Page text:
Caluza said the safety of the airport runway and the aircrafts to be used is the foremost concern of commercial airlines. Other priority projects include continuation of the access road at runway 09 with site acquisition; rehabilitation of the perimeter fence; construction of the new terminal building and an Aeronautical Survey and widening of airport runway strip.
All this the CAAP estimates would cost some P 111 million budget comprising P21 million for land acquisition and contingency, P10 million for the construction of a new terminal building, P50 million for an airfield lighting system, P30 milion for the new perimeter fencing and some P535,000 for the aeronautical survey.
Sagorsor stressed there is also need for upgrading from Visual Flight Route to Instrument Flight Route which needs air space planning design that will be based on an aeronautical survey. This is to provide the airport Approach Control Services which only experts from CAAP could provide.
Caluza and NEDA director Rimando added air passengers are also not a problem. They said airlines with 100 to 200 passenger capacity would be able to reduce ticket prices once they are able to land in an airport with well-equipped facilities.
“There are people who prefer short air travel. Based on the study, tourists, especially from farther provinces are willing to spend for plane tickets,” Caluza said.
Baguio Representative Nicasio Aliping also stressed improving the Loakan facility will be among his priority projects as he scheduled a meeting with DOTC Secretary Joseph Emilio Abaya.
“The Baguio airport rehabilitation will have a domino effect on our economy not only in the City but the Cordillera region because of the improved investments and tourism brought about by air access,” Aliping said.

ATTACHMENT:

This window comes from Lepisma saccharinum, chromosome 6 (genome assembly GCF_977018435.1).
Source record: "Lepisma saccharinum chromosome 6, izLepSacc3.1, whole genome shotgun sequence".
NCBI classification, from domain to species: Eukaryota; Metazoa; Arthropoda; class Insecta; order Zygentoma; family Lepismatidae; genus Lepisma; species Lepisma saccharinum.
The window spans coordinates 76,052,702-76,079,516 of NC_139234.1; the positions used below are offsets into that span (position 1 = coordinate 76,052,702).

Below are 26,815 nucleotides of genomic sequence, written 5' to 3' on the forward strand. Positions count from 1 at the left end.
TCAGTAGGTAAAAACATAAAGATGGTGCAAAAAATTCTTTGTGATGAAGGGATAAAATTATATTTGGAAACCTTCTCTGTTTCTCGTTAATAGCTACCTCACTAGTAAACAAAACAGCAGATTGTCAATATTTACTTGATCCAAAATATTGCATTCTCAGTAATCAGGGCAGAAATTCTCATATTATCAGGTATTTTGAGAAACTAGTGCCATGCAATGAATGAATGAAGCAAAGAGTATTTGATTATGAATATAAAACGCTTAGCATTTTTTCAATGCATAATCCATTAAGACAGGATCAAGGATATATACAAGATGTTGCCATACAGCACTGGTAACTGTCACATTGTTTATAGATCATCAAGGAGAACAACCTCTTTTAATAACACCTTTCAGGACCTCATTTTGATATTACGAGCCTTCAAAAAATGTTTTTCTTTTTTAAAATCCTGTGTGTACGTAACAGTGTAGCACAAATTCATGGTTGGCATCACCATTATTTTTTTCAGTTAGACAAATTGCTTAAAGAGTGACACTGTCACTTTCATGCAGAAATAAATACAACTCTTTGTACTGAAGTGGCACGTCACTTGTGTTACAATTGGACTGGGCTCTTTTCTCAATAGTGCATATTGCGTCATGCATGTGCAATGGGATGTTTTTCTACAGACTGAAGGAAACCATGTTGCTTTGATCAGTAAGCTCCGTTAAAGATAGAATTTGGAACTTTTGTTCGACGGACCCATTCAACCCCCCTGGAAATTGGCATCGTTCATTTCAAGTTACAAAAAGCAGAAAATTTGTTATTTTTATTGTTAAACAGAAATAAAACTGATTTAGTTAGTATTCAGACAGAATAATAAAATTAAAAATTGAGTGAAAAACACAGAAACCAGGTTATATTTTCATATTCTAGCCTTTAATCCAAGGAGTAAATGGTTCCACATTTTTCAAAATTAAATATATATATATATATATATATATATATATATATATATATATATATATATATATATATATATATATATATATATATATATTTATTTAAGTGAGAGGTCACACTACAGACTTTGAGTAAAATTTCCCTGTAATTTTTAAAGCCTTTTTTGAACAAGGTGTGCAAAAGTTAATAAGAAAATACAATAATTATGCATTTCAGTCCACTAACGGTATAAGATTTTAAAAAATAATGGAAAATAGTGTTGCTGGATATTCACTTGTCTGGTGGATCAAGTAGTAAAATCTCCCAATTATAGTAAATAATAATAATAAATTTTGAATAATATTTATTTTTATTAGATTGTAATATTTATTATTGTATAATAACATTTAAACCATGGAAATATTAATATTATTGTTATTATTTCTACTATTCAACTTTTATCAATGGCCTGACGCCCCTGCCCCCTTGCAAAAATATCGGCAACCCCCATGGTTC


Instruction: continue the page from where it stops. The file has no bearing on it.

The airport management, meanwhile, sought local government support with better ordinances to protect the airport perimeter and the interests of the only public air facility in the Cordillera.
The TWG study showed Baguio City Council has crafted only two ordinances on the airport.
First, Ordinance 53 dating back in 1947 which prohibits trespassing inside the facility while the second, Ordinance 298 dating back 1958 which prohibits kite flying, loitering or entering of any person, vehicle and animal without permission.
Sadly, these ordinances have been left to rot in filing cabinets of City Council as there is hardly any enforcement with pedestrians from across the airport runway traverse the supposedly secured fsacility daily. Not even CAAP identification cards and airport security could stop pedestrians at times just to ensure runway safety from pedestrians, stray dogs and even cattle.
Only recently, two resolutions have been crafted by the City Council in relation to the airport. In 2008, calling for Southeast Asian Airlines and other airlines to open flights to the city and more recently the Council moved for the improvement of the airport so that the city would be able to host the Asia Pacific Economic Cooperation ministerial meetings here. But these were hardly noticed.
Some 2,000 square meters occupied by 16 lot owners near Runway 09 on the southern tip of the airport is also a problem.
“Among the lot owners that will be affected by the access pass at runway 09, only one family is not amenable to be paid by the government. Claims and documents of five other lot owners are already on process at the CAAP Central Office,” the report added.
The TWG study recommends for the expropriation of these lots as CAAP stressed it is willing to pay legitimate lot owners just to ensure the airport approach remains free of any structures that would affect safety of aircraft landings and takeoffs.
However, families occupying said lots are still reluctant of giving away their lands for the airport expansion as well for completion of the perimeter access road.
Amidst all this, tourism, civil aviation, local government officials remain optimistic facility would be resuscitated as an optional entry point where foreign and domestic travelers can reach the city through budget flights through commercial air carriers.
For them, it is the only way for the city to remain competitive and investor-friendly comparable with other highly urbanized cities which have airports of international standards that would cater to the needs of residents, business and leisure travelers.
Published in the Sun.Star Baguio newspaper on August 31, 2013.